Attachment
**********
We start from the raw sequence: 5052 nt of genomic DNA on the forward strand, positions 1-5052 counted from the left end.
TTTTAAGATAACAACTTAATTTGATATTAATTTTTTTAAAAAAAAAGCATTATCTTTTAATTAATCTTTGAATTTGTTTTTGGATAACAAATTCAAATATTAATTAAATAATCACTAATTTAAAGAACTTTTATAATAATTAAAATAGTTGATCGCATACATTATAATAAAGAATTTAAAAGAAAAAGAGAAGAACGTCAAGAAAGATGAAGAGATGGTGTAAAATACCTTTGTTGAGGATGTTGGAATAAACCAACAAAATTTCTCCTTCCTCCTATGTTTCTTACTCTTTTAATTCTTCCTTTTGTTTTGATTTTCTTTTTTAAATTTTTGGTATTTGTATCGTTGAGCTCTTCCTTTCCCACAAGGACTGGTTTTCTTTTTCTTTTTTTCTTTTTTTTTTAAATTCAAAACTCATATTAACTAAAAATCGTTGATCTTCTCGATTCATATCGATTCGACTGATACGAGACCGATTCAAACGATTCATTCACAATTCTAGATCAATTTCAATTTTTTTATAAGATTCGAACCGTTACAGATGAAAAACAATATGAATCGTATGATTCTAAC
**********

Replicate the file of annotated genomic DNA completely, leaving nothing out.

We start from the raw sequence: 5052 nt of genomic DNA on the forward strand, positions 1-5052 counted from the left end.
TTTTAAGATAACAACTTAATTTGATATTAATTTTTTTAAAAAAAAAGCATTATCTTTTAATTAATCTTTGAATTTGTTTTTGGATAACAAATTCAAATATTAATTAAATAATCACTAATTTAAAGAACTTTTATAATAATTAAAATAGTTGATCGCATACATTATAATAAAGAATTTAAAAGAAAAAGAGAAGAACGTCAAGAAAGATGAAGAGATGGTGTAAAATACCTTTGTTGAGGATGTTGGAATAAACCAACAAAATTTCTCCTTCCTCCTATGTTTCTTACTCTTTTAATTCTTCCTTTTGTTTTGATTTTCTTTTTTAAATTTTTGGTATTTGTATCGTTGAGCTCTTCCTTTCCCACAAGGACTGGTTTTCTTTTTCTTTTTTTCTTTTTTTTTTAAATTCAAAACTCATATTAACTAAAAATCGTTGATCTTCTCGATTCATATCGATTCGACTGATACGAGACCGATTCAAACGATTCATTCACAATTCTAGATCAATTTCAATTTTTTTATAAGATTCGAACCGTTACAGATGAAAAACAATATGAATCGTATGATTCTAAC